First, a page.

Supreme Court working toward more efficient justice system

·2 min read
Manila, PHILIPPINES: In this photo taken 25 October 2006 shows the Philippine Supreme Court building in Manila. (Photo: ROMEO GACAD/AFP via Getty Images)
Manila, PHILIPPINES: In this photo taken 25 October 2006 shows the Philippine Supreme Court building in Manila. (Photo: ROMEO GACAD/AFP via Getty Images)

Supreme Court Administrator Raul Villanueva assured the House Committee on Justice that they have issued a circular that would temporarily release detained individuals, should they meet the minimum imposable penalty of their crime.

“Circulars have been issued already in so far as allowing them to be released on recognizance if they have served the minimum of the imposable penalty for the crime that they have committed,” Villanueva said on Monday (September 12).

He added that the Supreme Court (SC) issued an administrative order for computing bail, which may be used to make bail more affordable.

“Likewise, the Supreme Court issued an administrative order providing for the computation of the bail that may be posted in which may be reduced based on that formula,” he said. “We’re doing everything to afford all of those who are entitled to bail to post bail so that while their cases are pending, they can enjoy provisional liberty.”

This comes after Cavite 4th District Rep. Elpidio Barzaga pointed out that many detainees have have exceeded the penalty of the offense they’ve supposedly committed.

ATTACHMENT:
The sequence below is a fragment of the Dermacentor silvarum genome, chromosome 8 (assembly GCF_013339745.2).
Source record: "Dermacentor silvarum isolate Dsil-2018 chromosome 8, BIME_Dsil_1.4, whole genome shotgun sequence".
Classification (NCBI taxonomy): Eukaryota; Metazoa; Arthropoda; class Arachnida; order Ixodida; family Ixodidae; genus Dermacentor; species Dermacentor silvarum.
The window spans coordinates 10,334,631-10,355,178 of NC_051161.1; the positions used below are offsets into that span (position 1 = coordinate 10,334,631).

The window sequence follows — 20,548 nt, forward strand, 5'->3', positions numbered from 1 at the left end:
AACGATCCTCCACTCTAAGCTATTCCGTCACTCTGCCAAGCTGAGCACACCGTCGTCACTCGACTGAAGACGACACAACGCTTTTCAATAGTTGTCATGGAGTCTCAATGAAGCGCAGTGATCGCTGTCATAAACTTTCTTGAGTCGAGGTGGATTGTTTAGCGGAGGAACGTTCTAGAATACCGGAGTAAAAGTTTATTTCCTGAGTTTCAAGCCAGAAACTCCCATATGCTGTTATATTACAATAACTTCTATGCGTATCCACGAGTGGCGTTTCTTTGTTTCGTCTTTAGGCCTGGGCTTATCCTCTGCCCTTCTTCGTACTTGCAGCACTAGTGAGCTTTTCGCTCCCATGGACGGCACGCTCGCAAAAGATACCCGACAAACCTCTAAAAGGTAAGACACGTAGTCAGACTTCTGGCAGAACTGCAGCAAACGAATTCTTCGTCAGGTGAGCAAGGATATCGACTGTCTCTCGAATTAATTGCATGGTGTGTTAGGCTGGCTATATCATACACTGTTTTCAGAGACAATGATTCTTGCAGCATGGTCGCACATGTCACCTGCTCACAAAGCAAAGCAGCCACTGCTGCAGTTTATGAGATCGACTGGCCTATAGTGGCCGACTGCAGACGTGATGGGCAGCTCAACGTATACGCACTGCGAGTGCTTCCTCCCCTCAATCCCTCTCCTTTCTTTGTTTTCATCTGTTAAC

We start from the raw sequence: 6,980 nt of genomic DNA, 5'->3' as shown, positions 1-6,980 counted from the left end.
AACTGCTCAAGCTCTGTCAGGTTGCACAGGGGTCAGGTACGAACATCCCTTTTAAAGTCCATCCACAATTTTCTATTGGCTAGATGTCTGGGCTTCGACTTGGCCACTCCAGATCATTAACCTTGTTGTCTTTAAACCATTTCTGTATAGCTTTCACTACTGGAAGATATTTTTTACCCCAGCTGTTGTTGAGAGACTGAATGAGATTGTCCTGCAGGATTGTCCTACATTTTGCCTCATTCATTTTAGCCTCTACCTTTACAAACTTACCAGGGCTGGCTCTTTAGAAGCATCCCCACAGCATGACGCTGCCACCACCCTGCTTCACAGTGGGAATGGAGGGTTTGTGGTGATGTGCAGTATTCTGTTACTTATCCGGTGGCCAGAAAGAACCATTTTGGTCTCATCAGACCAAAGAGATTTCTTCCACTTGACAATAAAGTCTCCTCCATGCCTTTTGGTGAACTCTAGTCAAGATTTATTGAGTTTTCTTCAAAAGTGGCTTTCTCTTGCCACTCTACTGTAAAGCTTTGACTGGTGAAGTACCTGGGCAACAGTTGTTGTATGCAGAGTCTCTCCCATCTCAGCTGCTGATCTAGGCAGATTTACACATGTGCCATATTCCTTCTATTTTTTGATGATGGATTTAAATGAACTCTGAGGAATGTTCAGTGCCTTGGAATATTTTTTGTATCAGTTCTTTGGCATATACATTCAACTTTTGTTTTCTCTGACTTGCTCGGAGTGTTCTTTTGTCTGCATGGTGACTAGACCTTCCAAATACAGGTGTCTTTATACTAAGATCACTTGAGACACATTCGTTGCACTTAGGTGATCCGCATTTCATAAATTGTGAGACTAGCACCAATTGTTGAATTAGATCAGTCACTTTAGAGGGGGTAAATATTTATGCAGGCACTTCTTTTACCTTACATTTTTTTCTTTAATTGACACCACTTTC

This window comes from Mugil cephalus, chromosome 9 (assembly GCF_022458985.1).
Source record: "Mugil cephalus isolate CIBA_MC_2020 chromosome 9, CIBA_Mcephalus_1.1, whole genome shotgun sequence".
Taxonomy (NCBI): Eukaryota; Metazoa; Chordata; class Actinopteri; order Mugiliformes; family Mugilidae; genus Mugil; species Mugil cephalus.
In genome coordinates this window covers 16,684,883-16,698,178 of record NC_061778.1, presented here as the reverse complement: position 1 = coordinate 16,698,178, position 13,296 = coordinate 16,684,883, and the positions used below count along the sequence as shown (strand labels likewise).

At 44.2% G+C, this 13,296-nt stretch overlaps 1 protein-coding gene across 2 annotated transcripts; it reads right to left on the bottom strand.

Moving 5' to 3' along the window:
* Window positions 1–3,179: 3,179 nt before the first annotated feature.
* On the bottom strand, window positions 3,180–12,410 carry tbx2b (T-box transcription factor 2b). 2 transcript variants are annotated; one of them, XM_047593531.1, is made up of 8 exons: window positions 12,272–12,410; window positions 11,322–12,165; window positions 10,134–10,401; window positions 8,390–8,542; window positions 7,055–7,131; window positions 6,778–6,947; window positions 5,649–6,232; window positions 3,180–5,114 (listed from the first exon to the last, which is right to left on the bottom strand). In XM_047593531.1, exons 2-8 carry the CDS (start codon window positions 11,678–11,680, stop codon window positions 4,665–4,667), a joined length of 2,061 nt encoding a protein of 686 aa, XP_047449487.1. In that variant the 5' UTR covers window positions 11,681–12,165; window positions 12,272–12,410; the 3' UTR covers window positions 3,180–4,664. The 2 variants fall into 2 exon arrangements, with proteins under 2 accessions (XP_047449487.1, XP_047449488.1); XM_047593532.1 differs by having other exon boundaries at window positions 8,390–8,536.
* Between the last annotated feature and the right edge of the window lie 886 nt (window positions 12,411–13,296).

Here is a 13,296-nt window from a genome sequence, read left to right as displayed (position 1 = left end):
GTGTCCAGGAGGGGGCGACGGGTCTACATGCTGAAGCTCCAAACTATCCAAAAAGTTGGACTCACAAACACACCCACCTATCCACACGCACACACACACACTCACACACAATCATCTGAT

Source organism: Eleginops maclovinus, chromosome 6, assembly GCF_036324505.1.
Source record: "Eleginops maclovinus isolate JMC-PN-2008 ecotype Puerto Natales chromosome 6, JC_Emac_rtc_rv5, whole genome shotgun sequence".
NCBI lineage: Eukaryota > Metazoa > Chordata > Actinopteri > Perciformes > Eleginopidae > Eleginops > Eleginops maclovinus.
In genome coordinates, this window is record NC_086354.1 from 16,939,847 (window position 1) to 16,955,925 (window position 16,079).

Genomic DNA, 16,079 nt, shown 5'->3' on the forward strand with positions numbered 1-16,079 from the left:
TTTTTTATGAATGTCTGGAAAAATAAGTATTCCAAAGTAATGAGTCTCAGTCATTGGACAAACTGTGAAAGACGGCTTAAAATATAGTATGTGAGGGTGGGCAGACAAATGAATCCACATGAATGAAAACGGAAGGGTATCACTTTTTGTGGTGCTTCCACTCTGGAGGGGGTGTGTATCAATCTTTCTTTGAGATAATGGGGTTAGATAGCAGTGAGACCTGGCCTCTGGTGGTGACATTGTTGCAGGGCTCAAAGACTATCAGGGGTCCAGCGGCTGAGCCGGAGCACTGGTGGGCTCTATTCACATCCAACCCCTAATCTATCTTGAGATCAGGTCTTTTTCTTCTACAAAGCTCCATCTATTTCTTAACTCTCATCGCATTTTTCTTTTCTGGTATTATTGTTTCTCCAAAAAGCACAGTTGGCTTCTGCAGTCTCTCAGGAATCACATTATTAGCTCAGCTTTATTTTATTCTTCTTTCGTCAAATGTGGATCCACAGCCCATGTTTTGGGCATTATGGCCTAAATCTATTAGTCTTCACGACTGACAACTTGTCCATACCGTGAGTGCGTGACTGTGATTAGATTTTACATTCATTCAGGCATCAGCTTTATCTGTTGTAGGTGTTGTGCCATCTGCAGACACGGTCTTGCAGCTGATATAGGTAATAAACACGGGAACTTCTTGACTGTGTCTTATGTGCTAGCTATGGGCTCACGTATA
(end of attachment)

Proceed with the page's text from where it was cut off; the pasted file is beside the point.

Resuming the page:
“Because these people who are currently serving detention for a very long period of time are very poor,” Barzaga said. “They cannot afford to get the services of a lawyer, and normally, they are being detained for so long, much longer than the penalty to be imposed upon them.”

The court administrator said that they were looking into the possibility that judges be required to give the SC a listing of circulars being implemented.

Political prisoner and former Senator Leila de Lima expressed dismay and criticized the criminal justice system for “lacking a soul” and being broken “in body and spirit.”

In 2014, veteran journalist Neal Cruz called the Philippine justice system as the “slowest in the world”, citing several cases that remain pending in the courts, such as those against dictator’s wife Imelda Marcos that have been ongoing since 1986.

Mark Ernest Famatigan is a news writer who focuses on Philippine politics. He is an advocate for press freedom and regularly follows developments in the Philippine economy. The views expressed are his own.

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